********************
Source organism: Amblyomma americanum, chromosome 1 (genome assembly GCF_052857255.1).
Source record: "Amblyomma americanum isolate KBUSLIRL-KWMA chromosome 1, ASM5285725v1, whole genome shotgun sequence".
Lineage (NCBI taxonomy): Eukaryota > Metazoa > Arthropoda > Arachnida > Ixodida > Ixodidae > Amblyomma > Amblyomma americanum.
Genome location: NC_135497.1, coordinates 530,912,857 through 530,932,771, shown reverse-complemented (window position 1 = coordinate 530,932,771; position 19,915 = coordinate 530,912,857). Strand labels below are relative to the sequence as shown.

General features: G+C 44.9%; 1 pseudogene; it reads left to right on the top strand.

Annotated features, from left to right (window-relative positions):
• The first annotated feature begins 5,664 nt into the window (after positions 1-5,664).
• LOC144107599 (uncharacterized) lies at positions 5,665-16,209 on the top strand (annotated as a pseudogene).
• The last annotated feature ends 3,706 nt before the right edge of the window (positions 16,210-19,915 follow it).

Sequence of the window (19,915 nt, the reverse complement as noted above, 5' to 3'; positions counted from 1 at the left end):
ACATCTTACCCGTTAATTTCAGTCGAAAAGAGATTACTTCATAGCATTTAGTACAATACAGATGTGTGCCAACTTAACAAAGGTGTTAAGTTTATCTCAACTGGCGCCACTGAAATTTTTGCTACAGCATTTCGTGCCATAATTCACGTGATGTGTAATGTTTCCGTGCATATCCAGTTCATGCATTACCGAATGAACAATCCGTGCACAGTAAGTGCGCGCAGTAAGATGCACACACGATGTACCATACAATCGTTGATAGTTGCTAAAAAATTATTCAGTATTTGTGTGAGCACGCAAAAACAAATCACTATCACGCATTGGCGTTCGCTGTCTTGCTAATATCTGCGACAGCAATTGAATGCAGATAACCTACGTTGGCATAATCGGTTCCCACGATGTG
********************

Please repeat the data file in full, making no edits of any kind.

Source organism: Amblyomma americanum, chromosome 1 (genome assembly GCF_052857255.1).
Source record: "Amblyomma americanum isolate KBUSLIRL-KWMA chromosome 1, ASM5285725v1, whole genome shotgun sequence".
Lineage (NCBI taxonomy): Eukaryota > Metazoa > Arthropoda > Arachnida > Ixodida > Ixodidae > Amblyomma > Amblyomma americanum.
Genome location: NC_135497.1, coordinates 530,912,857 through 530,932,771, shown reverse-complemented (window position 1 = coordinate 530,932,771; position 19,915 = coordinate 530,912,857). Strand labels below are relative to the sequence as shown.

General features: G+C 44.9%; 1 pseudogene; it reads left to right on the top strand.

Annotated features, from left to right (window-relative positions):
• The first annotated feature begins 5,664 nt into the window (after positions 1-5,664).
• LOC144107599 (uncharacterized) lies at positions 5,665-16,209 on the top strand (annotated as a pseudogene).
• The last annotated feature ends 3,706 nt before the right edge of the window (positions 16,210-19,915 follow it).

Sequence of the window (19,915 nt, the reverse complement as noted above, 5' to 3'; positions counted from 1 at the left end):
ACATCTTACCCGTTAATTTCAGTCGAAAAGAGATTACTTCATAGCATTTAGTACAATACAGATGTGTGCCAACTTAACAAAGGTGTTAAGTTTATCTCAACTGGCGCCACTGAAATTTTTGCTACAGCATTTCGTGCCATAATTCACGTGATGTGTAATGTTTCCGTGCATATCCAGTTCATGCATTACCGAATGAACAATCCGTGCACAGTAAGTGCGCGCAGTAAGATGCACACACGATGTACCATACAATCGTTGATAGTTGCTAAAAAATTATTCAGTATTTGTGTGAGCACGCAAAAACAAATCACTATCACGCATTGGCGTTCGCTGTCTTGCTAATATCTGCGACAGCAATTGAATGCAGATAACCTACGTTGGCATAATCGGTTCCCACGATGTG